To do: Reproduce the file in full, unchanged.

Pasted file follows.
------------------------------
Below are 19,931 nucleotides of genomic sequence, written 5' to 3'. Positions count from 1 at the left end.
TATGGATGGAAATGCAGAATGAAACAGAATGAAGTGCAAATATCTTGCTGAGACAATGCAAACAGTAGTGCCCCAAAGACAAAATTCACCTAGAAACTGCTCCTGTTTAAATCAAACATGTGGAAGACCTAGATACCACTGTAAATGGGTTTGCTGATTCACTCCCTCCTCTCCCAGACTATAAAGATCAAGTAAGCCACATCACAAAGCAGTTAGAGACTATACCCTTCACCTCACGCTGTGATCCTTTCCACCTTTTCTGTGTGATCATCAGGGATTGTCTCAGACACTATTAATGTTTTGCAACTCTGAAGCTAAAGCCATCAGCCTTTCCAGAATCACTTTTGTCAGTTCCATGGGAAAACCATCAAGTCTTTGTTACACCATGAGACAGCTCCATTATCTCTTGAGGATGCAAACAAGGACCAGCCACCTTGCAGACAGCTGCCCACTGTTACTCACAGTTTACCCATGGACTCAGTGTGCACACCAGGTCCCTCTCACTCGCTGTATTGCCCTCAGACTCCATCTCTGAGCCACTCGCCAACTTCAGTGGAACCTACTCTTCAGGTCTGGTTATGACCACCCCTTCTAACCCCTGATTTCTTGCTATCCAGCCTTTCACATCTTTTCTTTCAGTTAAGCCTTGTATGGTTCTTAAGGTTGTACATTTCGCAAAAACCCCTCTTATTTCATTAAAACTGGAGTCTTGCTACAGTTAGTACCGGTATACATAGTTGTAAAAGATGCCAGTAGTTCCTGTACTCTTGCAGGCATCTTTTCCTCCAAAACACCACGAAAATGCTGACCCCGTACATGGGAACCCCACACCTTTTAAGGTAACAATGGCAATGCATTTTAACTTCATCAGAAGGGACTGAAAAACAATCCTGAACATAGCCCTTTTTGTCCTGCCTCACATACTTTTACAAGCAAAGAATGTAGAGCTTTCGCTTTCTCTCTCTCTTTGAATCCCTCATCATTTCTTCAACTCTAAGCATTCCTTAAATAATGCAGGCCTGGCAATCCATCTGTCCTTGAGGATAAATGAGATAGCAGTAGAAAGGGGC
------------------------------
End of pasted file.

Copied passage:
Below are 19,931 nucleotides of genomic sequence, written 5' to 3'. Positions count from 1 at the left end.
TATGGATGGAAATGCAGAATGAAACAGAATGAAGTGCAAATATCTTGCTGAGACAATGCAAACAGTAGTGCCCCAAAGACAAAATTCACCTAGAAACTGCTCCTGTTTAAATCAAACATGTGGAAGACCTAGATACCACTGTAAATGGGTTTGCTGATTCACTCCCTCCTCTCCCAGACTATAAAGATCAAGTAAGCCACATCACAAAGCAGTTAGAGACTATACCCTTCACCTCACGCTGTGATCCTTTCCACCTTTTCTGTGTGATCATCAGGGATTGTCTCAGACACTATTAATGTTTTGCAACTCTGAAGCTAAAGCCATCAGCCTTTCCAGAATCACTTTTGTCAGTTCCATGGGAAAACCATCAAGTCTTTGTTACACCATGAGACAGCTCCATTATCTCTTGAGGATGCAAACAAGGACCAGCCACCTTGCAGACAGCTGCCCACTGTTACTCACAGTTTACCCATGGACTCAGTGTGCACACCAGGTCCCTCTCACTCGCTGTATTGCCCTCAGACTCCATCTCTGAGCCACTCGCCAACTTCAGTGGAACCTACTCTTCAGGTCTGGTTATGACCACCCCTTCTAACCCCTGATTTCTTGCTATCCAGCCTTTCACATCTTTTCTTTCAGTTAAGCCTTGTATGGTTCTTAAGGTTGTACATTTCGCAAAAACCCCTCTTATTTCATTAAAACTGGAGTCTTGCTACAGTTAGTACCGGTATACATAGTTGTAAAAGATGCCAGTAGTTCCTGTACTCTTGCAGGCATCTTTTCCTCCAAAACACCACGAAAATGCTGACCCCGTACATGGGAACCCCACACCTTTTAAGGTAACAATGGCAATGCATTTTAACTTCATCAGAAGGGACTGAAAAACAATCCTGAACATAGCCCTTTTTGTCCTGCCTCACATACTTTTACAAGCAAAGAATGTAGAGCTTTCGCTTTCTCTCTCTCTTTGAATCCCTCATCATTTCTTCAACTCTAAGCATTCCTTAAATAATGCAGGCCTGGCAATCCATCTGTCCTTGAGGATAAATGAGATAGCAGTAGAAAGGGGC